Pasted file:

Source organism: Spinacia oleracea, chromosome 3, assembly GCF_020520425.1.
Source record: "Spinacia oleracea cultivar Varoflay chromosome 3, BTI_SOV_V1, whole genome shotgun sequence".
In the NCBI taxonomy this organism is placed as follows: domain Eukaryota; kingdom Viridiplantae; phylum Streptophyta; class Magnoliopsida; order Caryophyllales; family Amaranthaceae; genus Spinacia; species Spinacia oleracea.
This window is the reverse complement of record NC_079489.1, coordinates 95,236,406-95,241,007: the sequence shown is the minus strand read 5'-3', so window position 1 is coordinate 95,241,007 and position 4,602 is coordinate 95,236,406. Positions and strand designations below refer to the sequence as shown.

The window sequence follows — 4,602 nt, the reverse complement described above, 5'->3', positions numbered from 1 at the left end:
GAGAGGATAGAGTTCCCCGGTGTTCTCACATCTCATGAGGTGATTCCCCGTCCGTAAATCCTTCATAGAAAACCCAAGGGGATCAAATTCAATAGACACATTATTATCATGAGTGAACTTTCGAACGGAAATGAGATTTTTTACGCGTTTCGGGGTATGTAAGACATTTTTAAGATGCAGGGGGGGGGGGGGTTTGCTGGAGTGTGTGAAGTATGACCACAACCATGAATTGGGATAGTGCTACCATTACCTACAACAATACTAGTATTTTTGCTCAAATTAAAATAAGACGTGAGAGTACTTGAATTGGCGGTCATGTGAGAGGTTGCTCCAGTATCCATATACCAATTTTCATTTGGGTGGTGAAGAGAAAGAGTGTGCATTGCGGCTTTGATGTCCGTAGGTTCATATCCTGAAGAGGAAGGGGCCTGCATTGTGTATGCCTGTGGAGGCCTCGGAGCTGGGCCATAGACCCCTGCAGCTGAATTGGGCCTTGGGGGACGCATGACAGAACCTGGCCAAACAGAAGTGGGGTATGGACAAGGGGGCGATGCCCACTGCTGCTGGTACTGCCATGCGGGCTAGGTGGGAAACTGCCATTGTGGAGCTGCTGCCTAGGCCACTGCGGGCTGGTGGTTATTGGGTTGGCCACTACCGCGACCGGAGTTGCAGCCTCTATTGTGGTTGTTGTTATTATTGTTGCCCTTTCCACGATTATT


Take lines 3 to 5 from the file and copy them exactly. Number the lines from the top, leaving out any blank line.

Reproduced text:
In the NCBI taxonomy this organism is placed as follows: domain Eukaryota; kingdom Viridiplantae; phylum Streptophyta; class Magnoliopsida; order Caryophyllales; family Amaranthaceae; genus Spinacia; species Spinacia oleracea.
This window is the reverse complement of record NC_079489.1, coordinates 95,236,406-95,241,007: the sequence shown is the minus strand read 5'-3', so window position 1 is coordinate 95,241,007 and position 4,602 is coordinate 95,236,406. Positions and strand designations below refer to the sequence as shown.

The window sequence follows — 4,602 nt, the reverse complement described above, 5'->3', positions numbered from 1 at the left end: